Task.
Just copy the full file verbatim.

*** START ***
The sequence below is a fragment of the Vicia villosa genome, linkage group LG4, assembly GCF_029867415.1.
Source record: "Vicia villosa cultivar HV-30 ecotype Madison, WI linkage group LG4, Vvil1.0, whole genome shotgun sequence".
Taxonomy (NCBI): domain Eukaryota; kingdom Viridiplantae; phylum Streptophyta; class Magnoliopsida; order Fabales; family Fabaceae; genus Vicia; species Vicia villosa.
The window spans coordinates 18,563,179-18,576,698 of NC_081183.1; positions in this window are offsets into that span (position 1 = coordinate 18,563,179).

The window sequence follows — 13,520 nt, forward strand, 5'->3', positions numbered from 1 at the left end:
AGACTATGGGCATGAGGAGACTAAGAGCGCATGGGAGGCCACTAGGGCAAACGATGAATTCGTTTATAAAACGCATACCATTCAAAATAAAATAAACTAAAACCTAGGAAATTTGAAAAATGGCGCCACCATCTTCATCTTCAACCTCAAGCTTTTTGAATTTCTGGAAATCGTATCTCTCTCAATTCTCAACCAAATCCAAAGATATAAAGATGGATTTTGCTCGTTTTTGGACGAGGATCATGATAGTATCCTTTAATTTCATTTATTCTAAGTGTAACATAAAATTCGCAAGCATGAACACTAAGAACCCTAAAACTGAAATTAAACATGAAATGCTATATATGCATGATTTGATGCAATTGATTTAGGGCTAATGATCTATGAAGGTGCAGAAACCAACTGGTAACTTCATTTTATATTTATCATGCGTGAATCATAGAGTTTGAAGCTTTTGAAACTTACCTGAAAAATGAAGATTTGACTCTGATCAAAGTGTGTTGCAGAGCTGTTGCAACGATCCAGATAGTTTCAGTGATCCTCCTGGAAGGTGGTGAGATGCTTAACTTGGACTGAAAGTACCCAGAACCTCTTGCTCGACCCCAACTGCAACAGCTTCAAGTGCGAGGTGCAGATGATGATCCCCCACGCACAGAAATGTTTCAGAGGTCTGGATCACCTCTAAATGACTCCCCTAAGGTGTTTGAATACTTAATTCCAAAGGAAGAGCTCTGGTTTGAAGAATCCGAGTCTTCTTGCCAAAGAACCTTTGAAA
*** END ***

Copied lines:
The sequence below is a fragment of the Vicia villosa genome, linkage group LG4, assembly GCF_029867415.1.
Source record: "Vicia villosa cultivar HV-30 ecotype Madison, WI linkage group LG4, Vvil1.0, whole genome shotgun sequence".
Taxonomy (NCBI): domain Eukaryota; kingdom Viridiplantae; phylum Streptophyta; class Magnoliopsida; order Fabales; family Fabaceae; genus Vicia; species Vicia villosa.
The window spans coordinates 18,563,179-18,576,698 of NC_081183.1; positions in this window are offsets into that span (position 1 = coordinate 18,563,179).

The window sequence follows — 13,520 nt, forward strand, 5'->3', positions numbered from 1 at the left end:
AGACTATGGGCATGAGGAGACTAAGAGCGCATGGGAGGCCACTAGGGCAAACGATGAATTCGTTTATAAAACGCATACCATTCAAAATAAAATAAACTAAAACCTAGGAAATTTGAAAAATGGCGCCACCATCTTCATCTTCAACCTCAAGCTTTTTGAATTTCTGGAAATCGTATCTCTCTCAATTCTCAACCAAATCCAAAGATATAAAGATGGATTTTGCTCGTTTTTGGACGAGGATCATGATAGTATCCTTTAATTTCATTTATTCTAAGTGTAACATAAAATTCGCAAGCATGAACACTAAGAACCCTAAAACTGAAATTAAACATGAAATGCTATATATGCATGATTTGATGCAATTGATTTAGGGCTAATGATCTATGAAGGTGCAGAAACCAACTGGTAACTTCATTTTATATTTATCATGCGTGAATCATAGAGTTTGAAGCTTTTGAAACTTACCTGAAAAATGAAGATTTGACTCTGATCAAAGTGTGTTGCAGAGCTGTTGCAACGATCCAGATAGTTTCAGTGATCCTCCTGGAAGGTGGTGAGATGCTTAACTTGGACTGAAAGTACCCAGAACCTCTTGCTCGACCCCAACTGCAACAGCTTCAAGTGCGAGGTGCAGATGATGATCCCCCACGCACAGAAATGTTTCAGAGGTCTGGATCACCTCTAAATGACTCCCCTAAGGTGTTTGAATACTTAATTCCAAAGGAAGAGCTCTGGTTTGAAGAATCCGAGTCTTCTTGCCAAAGAACCTTTGAAA